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EMTALA and Disasters

While the information contained in this news article was current and accurate when we posted it, it may not necessarily represent current WVOEMS policy or procedure. If you have any questions, please contact our office at 304-558-3956.

Posted: Tuesday, January 9, 2018 8:29 AM

EMTALA and Disasters

Originally Published: January 2018

This fact sheet addresses several frequently asked questions regarding the Emergency Medical Treatment and Labor Act (EMTALA) and disasters and provides links to resources for more information, but is not intended to be used as regulatory guidance or in place of communications with or guidance from the Centers for Medicare & Medicaid Services (CMS) who oversee EMTALA compliance.

What is "EMTALA?"

EMTALA is a federal law that requires all Medicare-participating hospitals with emergency departments (ED) to perform the following for all individuals that come to the ED regardless of the individual's ability to pay:

  • An appropriate medical screening exam (MSE) to determine if the individual has an emergency medical condition (EMC). If there is no EMC, the hospital's EMTALA obligation ends.
  • If there is an EMC, the hospital must:
    • Treat and stabilize the EMC within its capability (including admission) OR
    • Transfer the individual to a hospital that has the capability and capacity to stabilize the EMC.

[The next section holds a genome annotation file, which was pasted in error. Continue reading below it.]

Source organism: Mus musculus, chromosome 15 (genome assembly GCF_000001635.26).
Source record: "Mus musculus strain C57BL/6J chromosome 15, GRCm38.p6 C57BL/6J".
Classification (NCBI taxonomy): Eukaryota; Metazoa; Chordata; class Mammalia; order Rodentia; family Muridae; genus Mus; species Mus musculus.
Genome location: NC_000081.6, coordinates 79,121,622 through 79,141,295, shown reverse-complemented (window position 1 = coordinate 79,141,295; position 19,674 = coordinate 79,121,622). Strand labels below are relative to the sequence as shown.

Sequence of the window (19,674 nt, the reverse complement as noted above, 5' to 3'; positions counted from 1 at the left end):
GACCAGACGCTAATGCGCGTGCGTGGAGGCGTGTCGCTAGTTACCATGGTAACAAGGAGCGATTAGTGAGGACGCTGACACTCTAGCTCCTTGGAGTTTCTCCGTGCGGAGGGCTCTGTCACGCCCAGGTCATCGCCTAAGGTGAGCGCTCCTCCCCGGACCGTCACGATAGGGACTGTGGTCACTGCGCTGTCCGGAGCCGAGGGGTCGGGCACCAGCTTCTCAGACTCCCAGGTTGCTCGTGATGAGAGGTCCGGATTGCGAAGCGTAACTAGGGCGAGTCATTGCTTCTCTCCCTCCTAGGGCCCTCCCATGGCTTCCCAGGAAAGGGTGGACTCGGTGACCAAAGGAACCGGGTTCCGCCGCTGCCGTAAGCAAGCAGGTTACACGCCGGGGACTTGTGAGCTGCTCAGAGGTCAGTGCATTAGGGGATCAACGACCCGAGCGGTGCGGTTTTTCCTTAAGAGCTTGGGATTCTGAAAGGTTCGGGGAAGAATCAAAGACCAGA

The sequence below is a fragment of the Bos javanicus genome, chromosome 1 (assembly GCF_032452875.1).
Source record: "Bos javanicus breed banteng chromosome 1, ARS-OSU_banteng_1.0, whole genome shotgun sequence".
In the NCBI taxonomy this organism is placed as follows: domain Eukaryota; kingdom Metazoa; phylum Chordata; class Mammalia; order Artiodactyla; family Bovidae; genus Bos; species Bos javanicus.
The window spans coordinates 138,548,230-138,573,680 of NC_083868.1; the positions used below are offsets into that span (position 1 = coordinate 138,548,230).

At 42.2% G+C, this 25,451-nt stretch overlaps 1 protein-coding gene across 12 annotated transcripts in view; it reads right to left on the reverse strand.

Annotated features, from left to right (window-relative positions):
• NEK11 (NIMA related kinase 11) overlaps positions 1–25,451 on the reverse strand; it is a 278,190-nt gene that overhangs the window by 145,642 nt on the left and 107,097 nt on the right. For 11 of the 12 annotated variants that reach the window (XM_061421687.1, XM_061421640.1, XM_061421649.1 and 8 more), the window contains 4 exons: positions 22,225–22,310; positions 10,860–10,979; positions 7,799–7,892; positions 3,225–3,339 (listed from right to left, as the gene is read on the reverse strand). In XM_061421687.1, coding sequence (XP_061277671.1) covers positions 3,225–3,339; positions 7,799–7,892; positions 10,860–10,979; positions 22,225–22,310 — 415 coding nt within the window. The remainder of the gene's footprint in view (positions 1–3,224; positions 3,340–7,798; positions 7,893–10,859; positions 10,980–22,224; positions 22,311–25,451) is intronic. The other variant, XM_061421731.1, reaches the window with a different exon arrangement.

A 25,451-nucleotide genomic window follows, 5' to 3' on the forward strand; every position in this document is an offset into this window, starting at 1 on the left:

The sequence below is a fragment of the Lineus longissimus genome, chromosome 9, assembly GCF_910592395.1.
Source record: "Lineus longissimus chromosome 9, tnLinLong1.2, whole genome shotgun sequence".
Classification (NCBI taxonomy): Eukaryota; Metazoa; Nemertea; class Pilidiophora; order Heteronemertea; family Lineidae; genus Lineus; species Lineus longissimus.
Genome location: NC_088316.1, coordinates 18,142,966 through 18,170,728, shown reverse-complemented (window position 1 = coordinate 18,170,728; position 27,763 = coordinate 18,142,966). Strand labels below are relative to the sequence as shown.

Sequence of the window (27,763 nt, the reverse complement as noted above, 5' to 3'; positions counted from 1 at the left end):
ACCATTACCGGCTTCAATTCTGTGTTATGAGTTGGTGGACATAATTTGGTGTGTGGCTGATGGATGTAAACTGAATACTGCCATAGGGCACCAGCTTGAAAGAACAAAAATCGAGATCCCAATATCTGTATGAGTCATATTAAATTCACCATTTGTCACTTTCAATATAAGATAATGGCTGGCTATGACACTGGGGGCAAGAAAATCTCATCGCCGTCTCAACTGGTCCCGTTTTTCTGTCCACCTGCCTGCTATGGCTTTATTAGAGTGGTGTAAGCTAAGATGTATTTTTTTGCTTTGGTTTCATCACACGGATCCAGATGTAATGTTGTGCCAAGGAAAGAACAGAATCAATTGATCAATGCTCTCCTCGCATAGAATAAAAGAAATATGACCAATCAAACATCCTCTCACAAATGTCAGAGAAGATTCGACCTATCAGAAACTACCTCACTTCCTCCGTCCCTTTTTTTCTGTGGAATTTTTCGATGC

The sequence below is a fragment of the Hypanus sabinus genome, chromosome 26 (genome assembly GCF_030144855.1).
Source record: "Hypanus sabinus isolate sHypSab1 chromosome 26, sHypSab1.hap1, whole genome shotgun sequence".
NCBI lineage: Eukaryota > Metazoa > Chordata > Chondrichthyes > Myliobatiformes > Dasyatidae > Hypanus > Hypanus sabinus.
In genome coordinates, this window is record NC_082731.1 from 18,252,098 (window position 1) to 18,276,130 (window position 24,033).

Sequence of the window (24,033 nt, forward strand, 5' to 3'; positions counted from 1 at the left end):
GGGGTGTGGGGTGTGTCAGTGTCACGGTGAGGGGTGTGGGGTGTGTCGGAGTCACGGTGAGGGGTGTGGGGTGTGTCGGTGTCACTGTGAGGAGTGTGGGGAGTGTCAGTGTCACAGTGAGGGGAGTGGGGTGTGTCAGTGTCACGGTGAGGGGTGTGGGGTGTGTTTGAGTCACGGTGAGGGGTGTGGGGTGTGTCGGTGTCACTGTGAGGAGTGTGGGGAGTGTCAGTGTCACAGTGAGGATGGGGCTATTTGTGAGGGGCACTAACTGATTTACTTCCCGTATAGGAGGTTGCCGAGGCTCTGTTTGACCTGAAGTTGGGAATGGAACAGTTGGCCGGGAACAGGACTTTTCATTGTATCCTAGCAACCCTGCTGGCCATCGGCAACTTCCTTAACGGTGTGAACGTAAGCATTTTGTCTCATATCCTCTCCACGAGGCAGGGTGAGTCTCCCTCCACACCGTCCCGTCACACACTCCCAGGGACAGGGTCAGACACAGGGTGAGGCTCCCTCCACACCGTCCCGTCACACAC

Response modified from EMTALA & Surges in Demand for Emergency Department Services During a Pandemic

Can EMTALA be Waived in an Emergency or Disaster?

Under certain circumstances, sanctions for violations of EMTALA obligations may be waived for a hospital. The EMTALA MSE and stabilization sanctions can be waived under the following circumstances:

1)      The President declares an emergency or disaster under the Stafford Act or the National Emergencies Act; AND

2)      The Secretary of Health and Human Services declares that a Public Health Emergency (PHE) exists and also authorizes EMTALA waivers under section 1135 of the Social Security Act. Notice of EMTALA waivers will be provided through CMS to covered entities; AND

3)      Unless EMTALA waivers are granted for an entire geographic area, the hospital applies for a waiver; AND

4)      The hospital must have activated its emergency operations plan; AND

5) The State must have activated its emergency operations plan or pandemic plan for an area that covers the affected hospital.

The waiver generally lasts for 72 hours after the emergency is declared and the facility's emergency plan is activated (in case of a pandemic the waiver will last until the termination of the PHE declaration). Even in the case of a waiver, however, the hospital is still responsible for ensuring the safety of the patients in its care.

Local or state declarations or waivers cannot alter, waive, or otherwise address EMTALA, as EMTALA is a federal law.

Response modified from EMTALA & Surges in Demand for Emergency Department Services During a Pandemic and CMS Public Health Emergency Declaration Questions and Answers

Can EMTALA be Waived Retroactively?

An EMTALA waiver can be applied back to the effective date of the emergency period AND activation of the hospital emergency operations plan. The emergency period begins on the date in which there are both a disaster or emergency declaration by the President and a PHE declaration by the HHS Secretary for the event. A waiver cannot be applied before the effective date of the emergency period.